Anthony Davis has struggled to find his touch this NBA season. After winning the 2020 NBA championship, The Brow's level has decreased, with some blaming injuries while others directly said he stopped trying.
Everybody has something to say about Davis' situation, offering help to the Los Angeles Lakers superstar, while others blasted him for his low level. Shaquille O'Neal belongs to the second group, as he doesn't mince words when addressing Davis, the present and future of the Purple and Gold.
In the latest episode of The Big Podcast with Shaq, O'Neal charged against Davis, saying that Russell Westbrook isn't to blame for the Lakers' struggles this season. Instead, he called out AD for not putting the numbers the team needs from him to be competitive.
"Westbrook ain't the problem. The last week I saw some LeBron stats, I ain't see no AD stats. That's the problem right there."
"I speak from an experienced place. If you gonna be a one-two punch but a hell of a one-two punch. Don't let the one who's the older of the one-two punch take all the, you know."
O'Neal gave his flowers to Davis, but he stated that this level isn't what the Lakers expected from him. He needs to level up and become the dangerous player he was before and during the bubble.
"He's very talented. He's shooting 19% from the 3. LeBron got Western Conference player of the week and had fun while doing it. What are you doing Mr. AD? What are you doing? Ain't seen your name mentioned all year. If you gonna be a one-two punch make sure you step up."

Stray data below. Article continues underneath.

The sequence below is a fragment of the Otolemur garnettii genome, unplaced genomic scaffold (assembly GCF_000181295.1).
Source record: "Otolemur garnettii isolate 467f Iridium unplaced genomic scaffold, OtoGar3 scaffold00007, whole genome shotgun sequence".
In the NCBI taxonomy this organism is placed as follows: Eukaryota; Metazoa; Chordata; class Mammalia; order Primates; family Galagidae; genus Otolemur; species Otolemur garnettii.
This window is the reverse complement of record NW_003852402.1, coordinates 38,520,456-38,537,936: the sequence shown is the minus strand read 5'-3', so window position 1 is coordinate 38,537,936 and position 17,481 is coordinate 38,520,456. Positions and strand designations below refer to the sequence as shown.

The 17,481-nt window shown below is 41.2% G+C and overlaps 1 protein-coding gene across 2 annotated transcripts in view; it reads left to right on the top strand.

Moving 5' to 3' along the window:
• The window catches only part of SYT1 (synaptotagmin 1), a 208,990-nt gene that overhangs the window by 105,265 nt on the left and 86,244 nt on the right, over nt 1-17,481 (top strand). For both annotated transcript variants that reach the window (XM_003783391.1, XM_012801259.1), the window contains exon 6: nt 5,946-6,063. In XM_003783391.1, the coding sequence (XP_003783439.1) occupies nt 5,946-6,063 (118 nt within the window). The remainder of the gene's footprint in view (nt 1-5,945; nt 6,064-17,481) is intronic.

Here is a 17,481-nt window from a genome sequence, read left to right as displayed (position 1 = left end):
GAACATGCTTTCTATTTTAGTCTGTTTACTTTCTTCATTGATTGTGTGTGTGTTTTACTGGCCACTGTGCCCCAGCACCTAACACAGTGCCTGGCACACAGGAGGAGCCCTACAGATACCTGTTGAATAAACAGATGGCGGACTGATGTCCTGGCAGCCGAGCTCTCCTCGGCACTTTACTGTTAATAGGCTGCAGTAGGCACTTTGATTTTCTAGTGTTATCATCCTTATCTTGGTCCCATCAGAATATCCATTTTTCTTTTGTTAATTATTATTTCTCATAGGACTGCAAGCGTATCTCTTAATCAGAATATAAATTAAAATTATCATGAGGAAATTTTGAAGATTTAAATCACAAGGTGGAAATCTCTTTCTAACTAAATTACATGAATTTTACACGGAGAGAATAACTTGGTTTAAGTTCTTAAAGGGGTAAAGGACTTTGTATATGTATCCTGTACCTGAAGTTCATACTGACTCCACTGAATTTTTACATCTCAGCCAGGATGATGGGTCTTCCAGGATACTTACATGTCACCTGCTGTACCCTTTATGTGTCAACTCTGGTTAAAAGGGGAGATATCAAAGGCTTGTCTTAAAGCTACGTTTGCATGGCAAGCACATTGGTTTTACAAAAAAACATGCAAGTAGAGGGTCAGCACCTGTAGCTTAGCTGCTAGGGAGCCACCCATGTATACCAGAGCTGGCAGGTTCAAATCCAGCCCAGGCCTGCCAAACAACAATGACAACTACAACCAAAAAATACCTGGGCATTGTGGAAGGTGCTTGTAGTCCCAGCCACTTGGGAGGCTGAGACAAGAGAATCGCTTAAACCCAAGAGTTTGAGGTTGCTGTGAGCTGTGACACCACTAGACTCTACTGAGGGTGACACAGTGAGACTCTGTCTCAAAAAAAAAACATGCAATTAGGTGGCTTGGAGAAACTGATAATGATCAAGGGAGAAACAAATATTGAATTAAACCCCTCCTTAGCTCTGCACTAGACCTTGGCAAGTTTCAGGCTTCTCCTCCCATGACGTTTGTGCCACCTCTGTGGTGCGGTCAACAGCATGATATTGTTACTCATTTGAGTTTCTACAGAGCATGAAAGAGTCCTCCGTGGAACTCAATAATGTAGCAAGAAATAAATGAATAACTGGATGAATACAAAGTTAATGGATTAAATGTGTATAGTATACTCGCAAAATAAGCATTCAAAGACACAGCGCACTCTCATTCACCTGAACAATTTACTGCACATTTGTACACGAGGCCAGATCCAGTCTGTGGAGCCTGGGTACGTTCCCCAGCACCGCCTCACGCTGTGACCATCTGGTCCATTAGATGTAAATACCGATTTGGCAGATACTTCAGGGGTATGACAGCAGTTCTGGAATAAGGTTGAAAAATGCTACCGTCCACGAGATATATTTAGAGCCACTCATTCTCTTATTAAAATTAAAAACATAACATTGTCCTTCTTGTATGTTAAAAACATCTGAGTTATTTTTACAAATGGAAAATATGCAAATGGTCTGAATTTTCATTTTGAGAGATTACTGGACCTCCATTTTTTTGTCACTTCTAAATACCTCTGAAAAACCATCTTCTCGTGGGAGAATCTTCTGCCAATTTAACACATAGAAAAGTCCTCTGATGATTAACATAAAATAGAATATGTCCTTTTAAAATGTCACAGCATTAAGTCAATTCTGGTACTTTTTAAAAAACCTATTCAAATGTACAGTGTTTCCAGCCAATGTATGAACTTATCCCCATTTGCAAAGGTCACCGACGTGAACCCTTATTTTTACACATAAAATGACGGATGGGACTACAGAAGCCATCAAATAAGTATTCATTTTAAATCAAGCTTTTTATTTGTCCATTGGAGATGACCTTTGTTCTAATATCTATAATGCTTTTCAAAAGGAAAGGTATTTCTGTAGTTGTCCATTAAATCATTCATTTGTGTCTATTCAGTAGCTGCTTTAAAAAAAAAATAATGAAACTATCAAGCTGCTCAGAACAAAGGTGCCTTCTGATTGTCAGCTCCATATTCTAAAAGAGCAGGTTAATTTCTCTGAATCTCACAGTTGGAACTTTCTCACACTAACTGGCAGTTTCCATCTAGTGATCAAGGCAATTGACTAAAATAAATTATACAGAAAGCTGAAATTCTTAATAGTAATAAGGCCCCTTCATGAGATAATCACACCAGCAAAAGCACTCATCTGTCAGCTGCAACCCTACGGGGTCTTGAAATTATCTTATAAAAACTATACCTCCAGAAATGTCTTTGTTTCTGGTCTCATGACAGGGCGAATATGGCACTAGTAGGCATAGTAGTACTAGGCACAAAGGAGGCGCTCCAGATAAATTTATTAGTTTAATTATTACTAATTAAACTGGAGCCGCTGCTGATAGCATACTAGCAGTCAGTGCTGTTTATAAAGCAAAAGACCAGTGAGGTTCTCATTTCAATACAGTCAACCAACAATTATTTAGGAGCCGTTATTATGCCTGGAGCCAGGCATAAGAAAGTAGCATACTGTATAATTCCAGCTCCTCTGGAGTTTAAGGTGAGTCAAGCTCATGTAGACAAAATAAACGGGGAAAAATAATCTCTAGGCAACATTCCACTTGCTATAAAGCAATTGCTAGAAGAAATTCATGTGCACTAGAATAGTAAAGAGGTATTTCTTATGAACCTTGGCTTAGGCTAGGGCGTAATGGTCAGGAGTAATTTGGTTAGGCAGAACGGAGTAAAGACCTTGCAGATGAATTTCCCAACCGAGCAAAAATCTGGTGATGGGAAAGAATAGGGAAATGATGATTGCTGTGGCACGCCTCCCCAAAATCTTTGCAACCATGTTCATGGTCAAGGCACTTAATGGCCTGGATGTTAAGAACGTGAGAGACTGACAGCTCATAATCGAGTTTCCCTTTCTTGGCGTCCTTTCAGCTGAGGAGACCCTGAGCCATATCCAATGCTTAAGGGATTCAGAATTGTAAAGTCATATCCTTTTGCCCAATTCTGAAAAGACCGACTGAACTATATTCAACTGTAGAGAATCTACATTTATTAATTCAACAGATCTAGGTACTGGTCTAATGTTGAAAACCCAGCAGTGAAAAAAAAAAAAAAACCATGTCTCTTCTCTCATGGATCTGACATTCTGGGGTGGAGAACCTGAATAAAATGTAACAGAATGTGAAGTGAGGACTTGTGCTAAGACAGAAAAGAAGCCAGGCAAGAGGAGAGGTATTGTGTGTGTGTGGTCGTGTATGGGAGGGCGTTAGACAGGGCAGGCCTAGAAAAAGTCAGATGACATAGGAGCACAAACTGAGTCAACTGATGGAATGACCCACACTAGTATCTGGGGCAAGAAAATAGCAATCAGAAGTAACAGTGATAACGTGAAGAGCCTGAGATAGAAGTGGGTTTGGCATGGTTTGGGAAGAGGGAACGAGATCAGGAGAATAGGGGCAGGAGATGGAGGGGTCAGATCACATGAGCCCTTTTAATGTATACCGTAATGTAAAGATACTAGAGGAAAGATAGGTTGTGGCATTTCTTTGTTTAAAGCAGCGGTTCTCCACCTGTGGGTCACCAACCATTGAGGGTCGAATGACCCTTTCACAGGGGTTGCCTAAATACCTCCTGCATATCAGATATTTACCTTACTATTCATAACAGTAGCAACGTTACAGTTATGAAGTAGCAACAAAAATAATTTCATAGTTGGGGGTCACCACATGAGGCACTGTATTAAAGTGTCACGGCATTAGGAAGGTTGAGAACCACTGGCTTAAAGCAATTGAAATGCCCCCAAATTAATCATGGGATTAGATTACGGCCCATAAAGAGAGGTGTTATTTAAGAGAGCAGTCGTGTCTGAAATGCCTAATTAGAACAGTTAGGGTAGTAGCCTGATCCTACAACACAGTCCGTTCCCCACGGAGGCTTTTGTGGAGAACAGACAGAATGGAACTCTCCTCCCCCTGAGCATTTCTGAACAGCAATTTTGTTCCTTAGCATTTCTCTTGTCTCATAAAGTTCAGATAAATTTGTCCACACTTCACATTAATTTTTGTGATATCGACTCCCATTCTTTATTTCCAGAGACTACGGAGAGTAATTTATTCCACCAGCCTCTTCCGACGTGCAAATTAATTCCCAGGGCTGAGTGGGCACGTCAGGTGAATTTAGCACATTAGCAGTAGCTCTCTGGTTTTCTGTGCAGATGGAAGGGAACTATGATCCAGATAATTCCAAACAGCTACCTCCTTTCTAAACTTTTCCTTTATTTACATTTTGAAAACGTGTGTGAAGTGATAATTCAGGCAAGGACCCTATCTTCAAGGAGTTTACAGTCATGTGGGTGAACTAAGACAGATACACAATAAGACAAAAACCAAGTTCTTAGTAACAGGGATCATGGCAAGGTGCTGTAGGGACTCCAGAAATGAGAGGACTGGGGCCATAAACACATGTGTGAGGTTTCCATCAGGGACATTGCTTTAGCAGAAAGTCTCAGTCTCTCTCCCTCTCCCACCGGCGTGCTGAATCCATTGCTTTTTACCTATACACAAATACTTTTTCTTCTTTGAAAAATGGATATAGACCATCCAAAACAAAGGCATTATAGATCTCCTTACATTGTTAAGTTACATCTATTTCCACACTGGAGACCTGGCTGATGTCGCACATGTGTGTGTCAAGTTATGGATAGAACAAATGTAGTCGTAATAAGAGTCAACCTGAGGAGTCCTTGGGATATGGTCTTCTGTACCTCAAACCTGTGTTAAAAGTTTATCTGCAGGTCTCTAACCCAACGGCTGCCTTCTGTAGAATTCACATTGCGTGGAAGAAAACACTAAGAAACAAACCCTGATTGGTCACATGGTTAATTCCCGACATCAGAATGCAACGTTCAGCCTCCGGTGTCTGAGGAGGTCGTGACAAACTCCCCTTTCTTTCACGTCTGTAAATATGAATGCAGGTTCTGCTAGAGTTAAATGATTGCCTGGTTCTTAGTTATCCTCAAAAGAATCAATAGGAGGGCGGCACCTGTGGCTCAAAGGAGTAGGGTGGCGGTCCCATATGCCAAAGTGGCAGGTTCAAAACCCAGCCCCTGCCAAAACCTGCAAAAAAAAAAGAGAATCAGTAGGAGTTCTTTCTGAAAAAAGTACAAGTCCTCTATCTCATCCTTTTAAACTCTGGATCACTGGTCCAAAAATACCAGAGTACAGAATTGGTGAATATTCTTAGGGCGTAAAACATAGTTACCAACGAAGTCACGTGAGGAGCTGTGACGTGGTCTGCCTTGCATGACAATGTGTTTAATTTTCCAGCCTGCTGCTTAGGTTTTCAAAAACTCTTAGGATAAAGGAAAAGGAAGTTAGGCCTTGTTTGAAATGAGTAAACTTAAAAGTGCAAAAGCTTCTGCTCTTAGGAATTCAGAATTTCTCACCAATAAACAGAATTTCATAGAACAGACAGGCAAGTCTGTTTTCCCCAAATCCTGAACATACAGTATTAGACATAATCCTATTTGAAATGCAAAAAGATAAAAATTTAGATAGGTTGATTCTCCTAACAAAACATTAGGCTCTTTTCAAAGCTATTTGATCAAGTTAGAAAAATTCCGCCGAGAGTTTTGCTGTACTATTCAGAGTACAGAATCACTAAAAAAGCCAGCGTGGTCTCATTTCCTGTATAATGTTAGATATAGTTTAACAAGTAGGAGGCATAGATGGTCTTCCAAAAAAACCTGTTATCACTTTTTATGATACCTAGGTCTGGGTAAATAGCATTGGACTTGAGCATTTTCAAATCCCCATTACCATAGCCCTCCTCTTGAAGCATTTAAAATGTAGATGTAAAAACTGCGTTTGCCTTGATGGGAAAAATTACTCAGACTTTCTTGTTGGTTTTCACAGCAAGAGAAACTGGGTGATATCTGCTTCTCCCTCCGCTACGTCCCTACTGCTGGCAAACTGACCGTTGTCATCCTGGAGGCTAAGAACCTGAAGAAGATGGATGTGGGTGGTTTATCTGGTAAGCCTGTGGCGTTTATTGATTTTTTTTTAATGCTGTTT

Davis has earned a lot of criticism this season. He was expected to become the leader of the Lakers since LeBron James is getting older, but so far he hasn't succeeded. This must change as AD is a crucial figure for the Lakers this campaign and future ones. The big man has stated he won't change his strategies, especially with 3-pointers, but perhaps it's time to try something different and see if that works for him and his team.
In 26 games this season, Davis averages 23.8 points, 10.2 rebounds and 3.0 assists per outing, while shooting 52.0% from the field, and a poor 18.2% from beyond the arc.